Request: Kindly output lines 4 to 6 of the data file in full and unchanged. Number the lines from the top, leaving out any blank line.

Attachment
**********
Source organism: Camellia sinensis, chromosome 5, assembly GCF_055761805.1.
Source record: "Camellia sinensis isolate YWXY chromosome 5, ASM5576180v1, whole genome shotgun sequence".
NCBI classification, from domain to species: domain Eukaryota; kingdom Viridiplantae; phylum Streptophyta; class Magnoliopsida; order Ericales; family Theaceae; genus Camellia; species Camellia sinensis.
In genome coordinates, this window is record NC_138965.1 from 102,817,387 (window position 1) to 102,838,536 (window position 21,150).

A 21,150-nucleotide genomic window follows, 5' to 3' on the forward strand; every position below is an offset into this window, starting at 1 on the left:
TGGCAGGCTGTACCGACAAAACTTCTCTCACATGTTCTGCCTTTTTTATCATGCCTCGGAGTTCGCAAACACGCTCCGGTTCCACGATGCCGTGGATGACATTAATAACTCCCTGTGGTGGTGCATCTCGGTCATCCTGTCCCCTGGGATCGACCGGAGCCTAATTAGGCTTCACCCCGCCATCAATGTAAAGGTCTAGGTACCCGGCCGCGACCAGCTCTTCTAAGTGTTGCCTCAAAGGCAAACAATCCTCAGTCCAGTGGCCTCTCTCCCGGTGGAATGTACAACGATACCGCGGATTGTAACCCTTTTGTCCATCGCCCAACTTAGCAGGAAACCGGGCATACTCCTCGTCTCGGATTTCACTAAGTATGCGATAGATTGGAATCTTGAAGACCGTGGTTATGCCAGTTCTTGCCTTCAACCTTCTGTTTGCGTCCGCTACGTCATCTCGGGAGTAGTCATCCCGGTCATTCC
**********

In genome coordinates, this window is record NC_138965.1 from 102,817,387 (window position 1) to 102,838,536 (window position 21,150).

A 21,150-nucleotide genomic window follows, 5' to 3' on the forward strand; every position below is an offset into this window, starting at 1 on the left:
TGGCAGGCTGTACCGACAAAACTTCTCTCACATGTTCTGCCTTTTTTATCATGCCTCGGAGTTCGCAAACACGCTCCGGTTCCACGATGCCGTGGATGACATTAATAACTCCCTGTGGTGGTGCATCTCGGTCATCCTGTCCCCTGGGATCGACCGGAGCCTAATTAGGCTTCACCCCGCCATCAATGTAAAGGTCTAGGTACCCGGCCGCGACCAGCTCTTCTAAGTGTTGCCTCAAAGGCAAACAATCCTCAGTCCAGTGGCCTCTCTCCCGGTGGAATGTACAACGATACCGCGGATTGTAACCCTTTTGTCCATCGCCCAACTTAGCAGGAAACCGGGCATACTCCTCGTCTCGGATTTCACTAAGTATGCGATAGATTGGAATCTTGAAGACCGTGGTTATGCCAGTTCTTGCCTTCAACCTTCTGTTTGCGTCCGCTACGTCATCTCGGGAGTAGTCATCCCGGTCATTCC